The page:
Wednesday, August 10, 2011

Magna Mater II

Servi had met Francesca four months ago.  He had taken a room in Rome’ old Jewish ghetto: a dilapidated walk up that did not have a bathroom, was oppressively, hot in the the long Roman summer, and drafty and damp in the gray Roman winter.  

He had to walk down a greasy staircase to use the bathroom three floors down.  He took his meals (which he had frugally reduced to one and a half a day) at a cheap trattoria just outside the old Ghetto’s bounds in the Piazza Mazzini.  But his money, which was meager to begin with, began to evaporate like the water in the fountain of the Fontana Tortuga in the summer heat.  He stopped cutting his hair, and it grew bushy  atop his head like a mangy animal curled in fitful sleep.  He grew a beard, or a youthful version of one, a fringe of soft fur lining his lower jaw and neck as satiny as a mink stole.  Along with his financial constriction, he found that all his intellectual and artistic hopes and endeavors, inaugurated so stridently when he alighted the Al Italia direct from New York, where almost as bankrupt as his checkbook.   

He woke up in the morning and put on the closest approximation of clean clothes he could find in his meager wardrobe and then wandered about Rome for the day.  He had long since stopped going to the museums and major attractions: they were too expensive for one, and he felt exposed and dingy next to the well heeled throngs of tourists.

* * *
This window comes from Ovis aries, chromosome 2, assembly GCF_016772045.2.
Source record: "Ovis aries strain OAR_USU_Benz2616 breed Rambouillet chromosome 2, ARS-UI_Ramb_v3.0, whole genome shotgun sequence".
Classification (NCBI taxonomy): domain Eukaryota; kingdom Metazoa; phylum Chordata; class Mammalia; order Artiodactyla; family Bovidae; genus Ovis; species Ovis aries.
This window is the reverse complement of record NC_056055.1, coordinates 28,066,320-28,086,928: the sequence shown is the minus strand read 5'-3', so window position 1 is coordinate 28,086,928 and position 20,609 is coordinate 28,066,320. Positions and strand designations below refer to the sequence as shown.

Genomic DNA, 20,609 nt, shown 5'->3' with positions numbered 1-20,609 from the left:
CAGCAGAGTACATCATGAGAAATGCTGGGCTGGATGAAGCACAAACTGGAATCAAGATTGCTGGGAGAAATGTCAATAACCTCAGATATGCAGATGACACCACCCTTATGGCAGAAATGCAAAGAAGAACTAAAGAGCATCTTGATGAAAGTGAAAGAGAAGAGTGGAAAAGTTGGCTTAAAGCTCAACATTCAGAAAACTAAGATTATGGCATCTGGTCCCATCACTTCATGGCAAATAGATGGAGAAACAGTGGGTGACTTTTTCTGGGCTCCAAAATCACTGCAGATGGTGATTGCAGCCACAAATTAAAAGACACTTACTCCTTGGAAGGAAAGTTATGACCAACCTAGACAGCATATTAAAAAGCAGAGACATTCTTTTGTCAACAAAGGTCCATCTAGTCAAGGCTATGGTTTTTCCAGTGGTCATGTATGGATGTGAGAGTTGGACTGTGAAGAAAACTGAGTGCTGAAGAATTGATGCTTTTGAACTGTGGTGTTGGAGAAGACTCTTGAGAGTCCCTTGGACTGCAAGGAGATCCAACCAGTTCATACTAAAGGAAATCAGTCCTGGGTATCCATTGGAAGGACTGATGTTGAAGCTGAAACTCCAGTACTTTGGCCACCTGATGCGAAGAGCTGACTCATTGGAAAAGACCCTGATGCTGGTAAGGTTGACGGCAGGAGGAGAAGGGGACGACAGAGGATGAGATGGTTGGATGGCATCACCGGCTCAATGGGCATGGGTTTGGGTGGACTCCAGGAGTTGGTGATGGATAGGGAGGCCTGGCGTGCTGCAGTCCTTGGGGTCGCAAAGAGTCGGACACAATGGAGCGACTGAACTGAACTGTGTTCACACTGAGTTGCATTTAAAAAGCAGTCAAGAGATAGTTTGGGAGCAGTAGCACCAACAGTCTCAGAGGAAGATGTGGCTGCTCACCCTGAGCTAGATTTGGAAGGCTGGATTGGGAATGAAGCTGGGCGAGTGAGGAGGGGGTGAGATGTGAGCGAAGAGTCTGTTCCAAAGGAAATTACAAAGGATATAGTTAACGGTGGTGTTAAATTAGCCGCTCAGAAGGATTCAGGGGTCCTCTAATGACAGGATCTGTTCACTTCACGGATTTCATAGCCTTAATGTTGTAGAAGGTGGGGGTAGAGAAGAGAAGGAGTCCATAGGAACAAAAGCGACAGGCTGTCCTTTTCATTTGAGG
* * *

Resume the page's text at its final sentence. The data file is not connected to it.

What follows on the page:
So Rome, a large metropolis, served as Servi’s artistic challenge.  He tried to find, each and every day that he woke up, a new street, a new neighborhood, some out of the way chapel or church off Rome’s beaten down tourist tracks.  He felt under whelmed by this life; as his sense of Rome’s physical and chronological immensity confronted him, his own sense of irrelevance metastasized. Aaron Servi had nothing to show for his life but a US passport, some shirts, pants, underwear, two threadbare jackets,  and a few worn books.   

And no matter how far he walked, Servi eventually wound his way back to the Ghetto at night, like the Jews in the Middle Ages, forced to return before the doors in the walls were closed for the evening.  In his mind, Servi closed the doors of the Ghetto behind him and then retreated to the dark hold of a room with its peeling paint hanging from the walls like faded streamers, its bare light bulb suspended from a frayed cord, and  finger sized cock roaches.  Servi felt, when he laid in bed at night, that the trajectory of his uncertain future would remain an essential mystery, as difficult to plumb as the “essence” of a great city like Rome.  

For there was always one more street, one more church, yet another little gem of a piazza, following a slender thread to infinity.  Just as mysterious as all these vexing questions, it seems, was what would Servi do the next day?  Where would he go?  Which direction would he take?  And as was his custom, Servi would fall unconscious in a panic of fear that was only overcome by the irrepressible urge to sleep.

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